Macintosh: It’s a User Thing

It’s been my experience that about half the techies and journalists commenting on the new Mac Mini “get it”, and about half don’t. This contrasts favorably with the track record for the iPod Mini, where almost nobody, including me, “got it” up front. A typical example of the commentators who don’t get it is Michael Kanellos at c|net. First read his latest column and spot the elementary math error. Someone needs a refresher course in high school geometry.

But leave that aside for a minute. The real problem with this, and dozens of similar posts and articles I’ve seen around the Net, is that they aren’t comparing oranges to oranges. Instead they’re comparing tangerines to grapefruits. A Mac Mini is not equivalent to a $499 Gateway PC or white box. It is better than these boxes. Size and design matter. A smaller, quieter, more attractive, less power-hungry computer is a better computer; all other specs being equal. The boxes people like Kanellos keep comparing with the Mac Mini are ugly, hulking, noisy monsters that nobody would want to put in their living room where company might see it. When PCs were limited to university labs and cubicle farms, it was OK to for them to be large, ugly, and noisy. That’s no longer acceptable when they are going in living rooms, dorm rooms, kitchens, and even offices if those offices are already overcrowded with large, noisy PCs.

The second mistake Kanellos and others make is that, even forgetting the quality of life factors like size and noise, the so-called $499 PC they keep referring to doesn’t exist. Oh sure, I know I could go out and put together a machine from parts for about that much money; and most readers of this web site know where and how to buy cheap, bottom-of-the-line PCs. But this is not true for most people. It is decidedly not true for people like my parents, who just last month spent almost twice as much as a Mac Mini would have cost them for an ugly, hulking, noisy new PC with roughly the same specs as a Mac Mini, except maybe for a slightly faster processor. No, they didn’t get a keyboard, mouse, monitor, speakers, or other extras with their new PC. And no, they didn’t ask me to shop for them either; or they probably would have saved a few hundred dollars. The buying experience for most non-geek users is exactly the same as it was for my parents. They start looking for something cheap; the extras get piled on (virus protection that isn’t as good as the free stuff they could download from the net: anti-spyware software that is the free stuff they could download from the net, extended warranty, onsite installation, padded shipping charges; and suddenly the vendor has its profit margin back. Apple piles on the extras too—256MB of RAM is way too little for OS X—but a lot of the articles I’ve seen included the extras in the cost of the Apple system, but not in the cost of the PC. The real cost of a bare bones Mac is about $700-$800, about the same as the real cost of a bare bones PC. Of course, you can pay more. The white box vendor actually charged them by the hour for the onsite installation so I think their final cost went into four figures.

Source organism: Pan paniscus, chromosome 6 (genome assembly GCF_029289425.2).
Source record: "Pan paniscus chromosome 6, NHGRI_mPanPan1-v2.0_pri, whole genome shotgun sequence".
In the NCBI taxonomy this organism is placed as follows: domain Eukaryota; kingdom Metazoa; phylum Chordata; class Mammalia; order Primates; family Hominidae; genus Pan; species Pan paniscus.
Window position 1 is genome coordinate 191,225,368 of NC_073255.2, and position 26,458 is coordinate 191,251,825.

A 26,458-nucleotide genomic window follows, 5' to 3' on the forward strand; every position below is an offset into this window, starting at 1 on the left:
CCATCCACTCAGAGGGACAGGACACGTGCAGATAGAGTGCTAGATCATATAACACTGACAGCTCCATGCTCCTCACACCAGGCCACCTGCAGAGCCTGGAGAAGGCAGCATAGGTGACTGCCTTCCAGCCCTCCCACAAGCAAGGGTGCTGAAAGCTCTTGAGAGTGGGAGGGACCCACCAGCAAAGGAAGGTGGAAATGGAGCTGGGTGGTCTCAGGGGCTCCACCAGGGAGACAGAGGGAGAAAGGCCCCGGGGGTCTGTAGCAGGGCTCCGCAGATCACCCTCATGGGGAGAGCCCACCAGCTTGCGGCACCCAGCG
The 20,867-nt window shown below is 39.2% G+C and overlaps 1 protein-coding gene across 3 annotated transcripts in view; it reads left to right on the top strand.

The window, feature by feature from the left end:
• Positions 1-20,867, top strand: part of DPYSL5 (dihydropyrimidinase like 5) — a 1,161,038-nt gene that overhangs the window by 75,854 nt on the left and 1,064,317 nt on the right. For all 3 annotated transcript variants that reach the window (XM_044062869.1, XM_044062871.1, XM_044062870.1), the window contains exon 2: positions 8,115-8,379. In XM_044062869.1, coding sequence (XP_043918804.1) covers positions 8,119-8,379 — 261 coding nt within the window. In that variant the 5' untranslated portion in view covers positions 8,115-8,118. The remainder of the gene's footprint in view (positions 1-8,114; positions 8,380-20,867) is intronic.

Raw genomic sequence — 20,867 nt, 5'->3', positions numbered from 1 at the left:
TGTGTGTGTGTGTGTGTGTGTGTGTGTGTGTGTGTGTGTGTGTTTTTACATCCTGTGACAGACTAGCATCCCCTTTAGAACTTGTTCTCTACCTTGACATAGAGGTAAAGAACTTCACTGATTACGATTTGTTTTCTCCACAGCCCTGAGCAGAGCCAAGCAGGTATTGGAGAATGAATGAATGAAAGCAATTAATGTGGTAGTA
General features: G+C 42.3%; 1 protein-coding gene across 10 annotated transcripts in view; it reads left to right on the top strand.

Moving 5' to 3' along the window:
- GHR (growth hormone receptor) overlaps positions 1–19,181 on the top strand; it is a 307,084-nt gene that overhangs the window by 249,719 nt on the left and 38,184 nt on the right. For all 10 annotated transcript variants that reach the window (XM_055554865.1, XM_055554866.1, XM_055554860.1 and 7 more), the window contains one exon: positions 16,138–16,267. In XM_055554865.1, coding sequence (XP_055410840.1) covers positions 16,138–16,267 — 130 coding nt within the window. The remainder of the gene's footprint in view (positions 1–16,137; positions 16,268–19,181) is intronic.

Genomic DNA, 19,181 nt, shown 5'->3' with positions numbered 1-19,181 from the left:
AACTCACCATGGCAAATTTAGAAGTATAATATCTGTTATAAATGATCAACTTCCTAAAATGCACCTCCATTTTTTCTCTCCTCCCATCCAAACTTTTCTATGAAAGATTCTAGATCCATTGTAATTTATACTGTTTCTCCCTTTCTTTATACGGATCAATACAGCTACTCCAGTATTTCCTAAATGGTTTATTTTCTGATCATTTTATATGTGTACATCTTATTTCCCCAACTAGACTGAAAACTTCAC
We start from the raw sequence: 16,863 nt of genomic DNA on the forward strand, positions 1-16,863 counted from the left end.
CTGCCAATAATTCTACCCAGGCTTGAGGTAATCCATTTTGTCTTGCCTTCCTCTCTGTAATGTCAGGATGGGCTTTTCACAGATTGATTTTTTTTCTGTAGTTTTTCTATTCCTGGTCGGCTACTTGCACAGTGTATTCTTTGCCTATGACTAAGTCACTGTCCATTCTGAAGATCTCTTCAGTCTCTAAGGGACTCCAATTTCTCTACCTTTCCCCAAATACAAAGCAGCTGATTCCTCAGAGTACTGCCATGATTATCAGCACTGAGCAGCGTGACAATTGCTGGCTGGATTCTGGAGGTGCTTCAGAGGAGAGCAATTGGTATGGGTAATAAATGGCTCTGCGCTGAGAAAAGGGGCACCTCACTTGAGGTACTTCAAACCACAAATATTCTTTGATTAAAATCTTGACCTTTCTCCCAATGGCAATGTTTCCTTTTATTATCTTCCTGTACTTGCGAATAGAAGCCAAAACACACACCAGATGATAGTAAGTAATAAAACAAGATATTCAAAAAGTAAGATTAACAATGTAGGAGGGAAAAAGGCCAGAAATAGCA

The bottom line is that for most people who aren’t in the tech industry—i.e., exactly the market the Mac Mini is aimed at—the Mac Mini is a better computer for the same price. For technical users, it makes a nice home headless server, test system, or just an opportunity to try out Mac OS X. But we’re not the target market. We’re gravy. The real target market is my parents and others like them. I’m planning to buy a mac Mini for my wife and maybe for my parents too. I may buy one to use as a home media server, and one for my next web server to replace the seven-year old Dell box serving this site today. How many other people do you know you’ve heard say the same thing? Think about it. Have you ever before in your life heard, people talking about going to the store and buying multiple computers for themselves? People have gotten excited about computers in the past, and pre-ordered PowerBooks, Vaio laptops, iMacs, dual-processor systems; but it’s always been one at a time and mostly with the intent of replacing an existing single system. Suddenly people are going to go to the store and walk out with three or four at a time. It matters that a Mac Mini is small enough that carrying four computers down 5th Avenue in a couple of shopping bags is possible for people this side of Mark “The Hammer” Coleman.

The Mac Mini is a game changing system. This thing is so small and cheap, it’s opening up new possibilities. Put a Mac wherever in the home it would be handy to have a computer. The Mac Mini is a wonderful example of Apple thinking different that’s going to be very profitable for them, and grow their market share significantly. It’s the best thing they’ve done in computers since the iMac. Hell, I never did like the iMac that much. Possibly it’s the best thing Apple’s done in computers since the original 128K Mac. Despite Apple’s perennial lagging in the Java and office software spaces, I’m more bullish on Apple than I have been in a long time. It’s a great time to be using Macs or selling Mac software.